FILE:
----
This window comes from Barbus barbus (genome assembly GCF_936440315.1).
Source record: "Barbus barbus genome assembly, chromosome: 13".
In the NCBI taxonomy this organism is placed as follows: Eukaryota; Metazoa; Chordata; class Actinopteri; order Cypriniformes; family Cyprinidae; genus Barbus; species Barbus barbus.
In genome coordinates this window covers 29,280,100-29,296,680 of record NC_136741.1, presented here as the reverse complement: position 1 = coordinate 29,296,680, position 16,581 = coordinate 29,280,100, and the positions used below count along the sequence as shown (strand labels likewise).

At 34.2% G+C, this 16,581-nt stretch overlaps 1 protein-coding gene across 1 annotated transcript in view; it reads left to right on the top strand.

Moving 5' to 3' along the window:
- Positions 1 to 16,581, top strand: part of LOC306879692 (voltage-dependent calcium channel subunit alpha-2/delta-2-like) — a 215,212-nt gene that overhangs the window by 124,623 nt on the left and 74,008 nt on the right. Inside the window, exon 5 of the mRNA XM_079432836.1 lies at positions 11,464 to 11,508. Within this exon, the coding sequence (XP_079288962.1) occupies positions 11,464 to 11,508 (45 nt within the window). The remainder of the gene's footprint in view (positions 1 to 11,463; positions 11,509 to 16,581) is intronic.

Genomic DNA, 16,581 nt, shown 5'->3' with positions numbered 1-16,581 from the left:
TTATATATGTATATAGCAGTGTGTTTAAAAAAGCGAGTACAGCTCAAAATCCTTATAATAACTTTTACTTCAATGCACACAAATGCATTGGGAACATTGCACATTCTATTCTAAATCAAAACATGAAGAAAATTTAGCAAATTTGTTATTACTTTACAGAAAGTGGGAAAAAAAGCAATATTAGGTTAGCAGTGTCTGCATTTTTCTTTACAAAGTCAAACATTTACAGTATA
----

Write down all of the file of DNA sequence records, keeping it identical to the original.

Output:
This window comes from Barbus barbus (genome assembly GCF_936440315.1).
Source record: "Barbus barbus genome assembly, chromosome: 13".
In the NCBI taxonomy this organism is placed as follows: Eukaryota; Metazoa; Chordata; class Actinopteri; order Cypriniformes; family Cyprinidae; genus Barbus; species Barbus barbus.
In genome coordinates this window covers 29,280,100-29,296,680 of record NC_136741.1, presented here as the reverse complement: position 1 = coordinate 29,296,680, position 16,581 = coordinate 29,280,100, and the positions used below count along the sequence as shown (strand labels likewise).

At 34.2% G+C, this 16,581-nt stretch overlaps 1 protein-coding gene across 1 annotated transcript in view; it reads left to right on the top strand.

Moving 5' to 3' along the window:
- Positions 1 to 16,581, top strand: part of LOC306879692 (voltage-dependent calcium channel subunit alpha-2/delta-2-like) — a 215,212-nt gene that overhangs the window by 124,623 nt on the left and 74,008 nt on the right. Inside the window, exon 5 of the mRNA XM_079432836.1 lies at positions 11,464 to 11,508. Within this exon, the coding sequence (XP_079288962.1) occupies positions 11,464 to 11,508 (45 nt within the window). The remainder of the gene's footprint in view (positions 1 to 11,463; positions 11,509 to 16,581) is intronic.

Genomic DNA, 16,581 nt, shown 5'->3' with positions numbered 1-16,581 from the left:
TTATATATGTATATAGCAGTGTGTTTAAAAAAGCGAGTACAGCTCAAAATCCTTATAATAACTTTTACTTCAATGCACACAAATGCATTGGGAACATTGCACATTCTATTCTAAATCAAAACATGAAGAAAATTTAGCAAATTTGTTATTACTTTACAGAAAGTGGGAAAAAAAGCAATATTAGGTTAGCAGTGTCTGCATTTTTCTTTACAAAGTCAAACATTTACAGTATA